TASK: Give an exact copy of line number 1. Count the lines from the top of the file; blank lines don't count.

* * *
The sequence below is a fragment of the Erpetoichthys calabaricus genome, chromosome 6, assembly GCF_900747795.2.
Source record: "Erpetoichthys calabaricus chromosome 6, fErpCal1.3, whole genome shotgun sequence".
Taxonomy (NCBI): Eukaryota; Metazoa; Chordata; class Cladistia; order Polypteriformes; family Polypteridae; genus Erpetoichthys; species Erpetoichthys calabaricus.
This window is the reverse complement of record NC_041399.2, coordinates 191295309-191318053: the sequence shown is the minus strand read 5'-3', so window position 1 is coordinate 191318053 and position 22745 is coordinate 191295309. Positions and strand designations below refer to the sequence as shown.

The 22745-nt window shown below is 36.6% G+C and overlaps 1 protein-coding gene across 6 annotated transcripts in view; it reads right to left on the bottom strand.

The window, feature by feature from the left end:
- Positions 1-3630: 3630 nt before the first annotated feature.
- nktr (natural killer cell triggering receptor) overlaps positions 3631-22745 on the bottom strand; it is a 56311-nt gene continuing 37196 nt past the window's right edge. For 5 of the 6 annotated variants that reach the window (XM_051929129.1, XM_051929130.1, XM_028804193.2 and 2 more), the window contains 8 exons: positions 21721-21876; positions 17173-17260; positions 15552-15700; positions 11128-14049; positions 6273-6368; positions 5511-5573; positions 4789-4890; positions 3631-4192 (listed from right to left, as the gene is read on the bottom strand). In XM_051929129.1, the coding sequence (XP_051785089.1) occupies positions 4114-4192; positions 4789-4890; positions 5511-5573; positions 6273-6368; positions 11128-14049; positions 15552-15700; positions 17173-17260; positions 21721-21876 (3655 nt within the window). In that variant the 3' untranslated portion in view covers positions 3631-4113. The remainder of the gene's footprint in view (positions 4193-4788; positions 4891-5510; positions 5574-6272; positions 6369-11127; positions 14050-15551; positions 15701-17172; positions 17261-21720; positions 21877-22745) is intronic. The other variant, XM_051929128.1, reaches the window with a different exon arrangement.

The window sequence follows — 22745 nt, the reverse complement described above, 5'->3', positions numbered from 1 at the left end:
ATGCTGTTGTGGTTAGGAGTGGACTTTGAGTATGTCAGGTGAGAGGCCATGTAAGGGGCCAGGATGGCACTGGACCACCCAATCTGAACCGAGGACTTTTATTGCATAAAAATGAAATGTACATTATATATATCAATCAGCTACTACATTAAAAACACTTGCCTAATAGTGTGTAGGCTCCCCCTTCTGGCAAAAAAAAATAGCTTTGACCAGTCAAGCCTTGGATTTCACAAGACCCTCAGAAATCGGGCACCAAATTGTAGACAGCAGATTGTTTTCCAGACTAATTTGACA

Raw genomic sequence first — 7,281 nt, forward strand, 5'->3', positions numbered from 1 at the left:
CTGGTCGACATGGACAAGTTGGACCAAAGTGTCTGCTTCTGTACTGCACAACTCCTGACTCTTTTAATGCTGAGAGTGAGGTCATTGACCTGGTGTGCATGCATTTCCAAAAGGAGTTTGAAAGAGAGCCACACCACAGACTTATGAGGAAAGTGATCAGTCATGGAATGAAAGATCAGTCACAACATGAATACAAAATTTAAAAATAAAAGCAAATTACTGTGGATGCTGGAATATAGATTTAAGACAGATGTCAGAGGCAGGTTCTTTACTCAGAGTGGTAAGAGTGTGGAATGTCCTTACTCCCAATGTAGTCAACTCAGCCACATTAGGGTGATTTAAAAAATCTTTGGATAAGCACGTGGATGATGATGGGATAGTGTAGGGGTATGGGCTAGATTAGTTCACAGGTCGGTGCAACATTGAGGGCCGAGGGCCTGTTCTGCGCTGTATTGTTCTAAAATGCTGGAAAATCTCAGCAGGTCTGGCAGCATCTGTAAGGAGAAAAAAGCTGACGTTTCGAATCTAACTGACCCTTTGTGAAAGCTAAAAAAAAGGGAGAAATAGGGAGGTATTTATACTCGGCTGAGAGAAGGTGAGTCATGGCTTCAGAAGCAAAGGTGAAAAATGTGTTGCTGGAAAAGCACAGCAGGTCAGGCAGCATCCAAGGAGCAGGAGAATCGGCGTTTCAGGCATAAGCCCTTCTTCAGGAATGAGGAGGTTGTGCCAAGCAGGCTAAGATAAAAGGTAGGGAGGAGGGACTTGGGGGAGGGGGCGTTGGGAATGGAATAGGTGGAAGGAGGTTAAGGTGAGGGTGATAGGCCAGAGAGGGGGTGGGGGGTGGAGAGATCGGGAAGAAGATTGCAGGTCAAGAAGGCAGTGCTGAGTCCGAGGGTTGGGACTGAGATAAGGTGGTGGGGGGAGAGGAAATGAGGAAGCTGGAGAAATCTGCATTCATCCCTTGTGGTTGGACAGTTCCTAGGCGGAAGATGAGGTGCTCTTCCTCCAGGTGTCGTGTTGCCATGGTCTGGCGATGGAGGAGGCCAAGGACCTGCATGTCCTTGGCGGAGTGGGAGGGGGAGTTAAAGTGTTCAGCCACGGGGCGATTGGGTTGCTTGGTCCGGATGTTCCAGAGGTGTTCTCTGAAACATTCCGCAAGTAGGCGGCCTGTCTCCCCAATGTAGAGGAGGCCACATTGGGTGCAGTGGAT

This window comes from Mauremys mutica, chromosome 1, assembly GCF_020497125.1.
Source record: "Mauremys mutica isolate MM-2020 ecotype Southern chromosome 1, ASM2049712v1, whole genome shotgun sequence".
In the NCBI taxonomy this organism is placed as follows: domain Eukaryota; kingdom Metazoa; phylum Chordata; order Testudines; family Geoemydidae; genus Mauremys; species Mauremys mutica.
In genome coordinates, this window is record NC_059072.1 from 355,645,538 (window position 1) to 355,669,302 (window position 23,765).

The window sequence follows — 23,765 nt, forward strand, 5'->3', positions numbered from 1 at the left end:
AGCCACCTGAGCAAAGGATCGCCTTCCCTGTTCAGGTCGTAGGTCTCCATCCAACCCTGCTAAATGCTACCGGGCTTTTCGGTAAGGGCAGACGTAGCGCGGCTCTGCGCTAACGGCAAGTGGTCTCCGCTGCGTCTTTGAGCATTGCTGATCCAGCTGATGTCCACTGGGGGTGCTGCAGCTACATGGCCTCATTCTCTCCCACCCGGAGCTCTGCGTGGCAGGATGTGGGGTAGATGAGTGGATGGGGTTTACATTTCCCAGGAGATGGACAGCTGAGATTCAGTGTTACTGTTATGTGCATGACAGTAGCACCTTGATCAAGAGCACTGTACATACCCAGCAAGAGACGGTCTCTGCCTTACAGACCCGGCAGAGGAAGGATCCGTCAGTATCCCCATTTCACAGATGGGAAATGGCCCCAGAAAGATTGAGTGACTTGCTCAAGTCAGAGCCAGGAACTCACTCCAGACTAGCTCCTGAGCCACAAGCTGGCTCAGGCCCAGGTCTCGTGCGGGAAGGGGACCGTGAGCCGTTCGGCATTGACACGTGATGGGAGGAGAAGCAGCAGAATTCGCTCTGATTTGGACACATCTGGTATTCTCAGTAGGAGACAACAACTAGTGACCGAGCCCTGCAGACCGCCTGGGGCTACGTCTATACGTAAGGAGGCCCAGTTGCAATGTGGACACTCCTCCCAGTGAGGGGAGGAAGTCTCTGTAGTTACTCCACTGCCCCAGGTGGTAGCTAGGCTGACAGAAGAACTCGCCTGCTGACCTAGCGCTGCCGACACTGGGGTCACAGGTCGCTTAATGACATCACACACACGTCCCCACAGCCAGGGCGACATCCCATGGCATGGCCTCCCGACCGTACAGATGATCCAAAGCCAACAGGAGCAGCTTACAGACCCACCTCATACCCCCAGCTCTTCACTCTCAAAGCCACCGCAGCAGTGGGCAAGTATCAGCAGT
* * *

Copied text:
The sequence below is a fragment of the Erpetoichthys calabaricus genome, chromosome 6, assembly GCF_900747795.2.